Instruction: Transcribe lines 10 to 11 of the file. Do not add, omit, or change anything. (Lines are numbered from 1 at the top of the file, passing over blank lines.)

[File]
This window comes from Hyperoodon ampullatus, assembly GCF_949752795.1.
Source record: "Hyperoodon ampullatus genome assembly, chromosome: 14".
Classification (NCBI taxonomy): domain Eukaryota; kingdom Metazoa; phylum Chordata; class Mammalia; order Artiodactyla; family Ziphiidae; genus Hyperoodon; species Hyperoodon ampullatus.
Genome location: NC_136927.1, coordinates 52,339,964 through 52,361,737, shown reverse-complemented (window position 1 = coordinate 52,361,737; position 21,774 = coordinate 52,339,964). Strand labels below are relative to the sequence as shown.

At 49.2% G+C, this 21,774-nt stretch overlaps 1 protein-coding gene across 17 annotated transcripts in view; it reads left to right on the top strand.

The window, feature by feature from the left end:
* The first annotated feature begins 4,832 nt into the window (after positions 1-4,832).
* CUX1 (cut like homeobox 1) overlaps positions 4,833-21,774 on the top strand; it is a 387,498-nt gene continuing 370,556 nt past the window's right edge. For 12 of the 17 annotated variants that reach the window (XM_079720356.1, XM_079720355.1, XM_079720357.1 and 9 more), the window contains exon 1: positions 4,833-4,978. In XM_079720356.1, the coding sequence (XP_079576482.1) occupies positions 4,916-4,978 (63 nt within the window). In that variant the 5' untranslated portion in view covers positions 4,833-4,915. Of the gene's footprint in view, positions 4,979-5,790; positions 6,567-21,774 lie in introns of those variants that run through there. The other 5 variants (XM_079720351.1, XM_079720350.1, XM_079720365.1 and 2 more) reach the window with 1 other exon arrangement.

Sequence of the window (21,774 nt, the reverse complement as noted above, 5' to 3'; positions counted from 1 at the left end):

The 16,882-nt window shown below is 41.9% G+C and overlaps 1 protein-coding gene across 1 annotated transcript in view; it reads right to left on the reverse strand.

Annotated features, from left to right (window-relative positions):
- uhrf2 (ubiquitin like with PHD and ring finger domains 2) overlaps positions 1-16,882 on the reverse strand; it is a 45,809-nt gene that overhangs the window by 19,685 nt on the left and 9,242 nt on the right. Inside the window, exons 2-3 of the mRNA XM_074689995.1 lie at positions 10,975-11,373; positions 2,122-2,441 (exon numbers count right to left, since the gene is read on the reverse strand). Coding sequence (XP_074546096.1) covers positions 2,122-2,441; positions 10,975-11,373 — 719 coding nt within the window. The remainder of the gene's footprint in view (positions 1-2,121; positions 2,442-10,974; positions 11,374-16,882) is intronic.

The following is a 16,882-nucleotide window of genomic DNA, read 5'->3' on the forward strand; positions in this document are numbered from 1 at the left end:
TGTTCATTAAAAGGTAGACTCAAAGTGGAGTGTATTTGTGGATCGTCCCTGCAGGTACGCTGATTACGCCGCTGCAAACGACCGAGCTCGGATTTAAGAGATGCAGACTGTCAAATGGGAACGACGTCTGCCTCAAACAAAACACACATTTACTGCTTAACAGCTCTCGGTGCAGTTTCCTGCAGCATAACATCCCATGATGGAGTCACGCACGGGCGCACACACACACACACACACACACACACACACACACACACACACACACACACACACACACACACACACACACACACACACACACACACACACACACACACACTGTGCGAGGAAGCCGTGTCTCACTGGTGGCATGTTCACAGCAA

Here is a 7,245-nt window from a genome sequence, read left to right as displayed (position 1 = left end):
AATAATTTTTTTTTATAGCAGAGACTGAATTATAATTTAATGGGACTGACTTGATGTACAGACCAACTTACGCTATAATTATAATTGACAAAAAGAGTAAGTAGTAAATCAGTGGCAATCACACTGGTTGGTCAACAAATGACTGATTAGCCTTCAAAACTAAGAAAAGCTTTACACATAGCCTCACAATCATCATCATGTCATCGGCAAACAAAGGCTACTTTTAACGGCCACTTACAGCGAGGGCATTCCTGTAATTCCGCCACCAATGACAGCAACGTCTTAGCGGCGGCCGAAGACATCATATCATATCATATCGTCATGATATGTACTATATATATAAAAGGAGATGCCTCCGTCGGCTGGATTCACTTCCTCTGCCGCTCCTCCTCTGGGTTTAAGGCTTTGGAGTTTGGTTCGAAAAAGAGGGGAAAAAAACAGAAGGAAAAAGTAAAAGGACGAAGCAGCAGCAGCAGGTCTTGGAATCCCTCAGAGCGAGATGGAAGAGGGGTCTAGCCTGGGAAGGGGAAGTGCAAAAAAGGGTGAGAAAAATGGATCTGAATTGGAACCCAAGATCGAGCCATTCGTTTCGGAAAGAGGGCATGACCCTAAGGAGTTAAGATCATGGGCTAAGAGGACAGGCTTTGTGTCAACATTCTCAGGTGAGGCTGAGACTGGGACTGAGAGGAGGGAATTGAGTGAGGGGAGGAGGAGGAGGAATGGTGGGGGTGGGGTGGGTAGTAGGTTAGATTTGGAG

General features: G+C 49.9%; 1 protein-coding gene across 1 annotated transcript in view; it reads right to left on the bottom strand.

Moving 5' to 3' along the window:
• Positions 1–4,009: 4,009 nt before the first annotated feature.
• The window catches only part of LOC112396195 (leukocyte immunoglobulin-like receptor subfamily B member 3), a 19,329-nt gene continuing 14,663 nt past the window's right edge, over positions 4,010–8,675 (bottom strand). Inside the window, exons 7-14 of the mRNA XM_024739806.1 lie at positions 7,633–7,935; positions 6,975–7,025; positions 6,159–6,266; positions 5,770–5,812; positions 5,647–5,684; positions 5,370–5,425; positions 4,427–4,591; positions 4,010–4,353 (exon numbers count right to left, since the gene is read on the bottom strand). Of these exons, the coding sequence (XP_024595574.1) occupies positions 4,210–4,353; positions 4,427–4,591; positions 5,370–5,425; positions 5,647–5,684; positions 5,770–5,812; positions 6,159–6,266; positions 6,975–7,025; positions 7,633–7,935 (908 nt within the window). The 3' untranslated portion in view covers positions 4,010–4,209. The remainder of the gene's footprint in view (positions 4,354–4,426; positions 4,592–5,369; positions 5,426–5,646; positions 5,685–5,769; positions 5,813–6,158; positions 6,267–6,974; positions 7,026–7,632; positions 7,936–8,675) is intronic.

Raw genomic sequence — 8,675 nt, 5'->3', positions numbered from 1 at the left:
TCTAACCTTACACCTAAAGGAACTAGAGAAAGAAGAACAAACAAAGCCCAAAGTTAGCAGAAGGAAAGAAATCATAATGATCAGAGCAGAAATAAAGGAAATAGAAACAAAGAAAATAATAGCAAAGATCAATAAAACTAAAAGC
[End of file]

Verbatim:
The 16,882-nt window shown below is 41.9% G+C and overlaps 1 protein-coding gene across 1 annotated transcript in view; it reads right to left on the reverse strand.

Annotated features, from left to right (window-relative positions):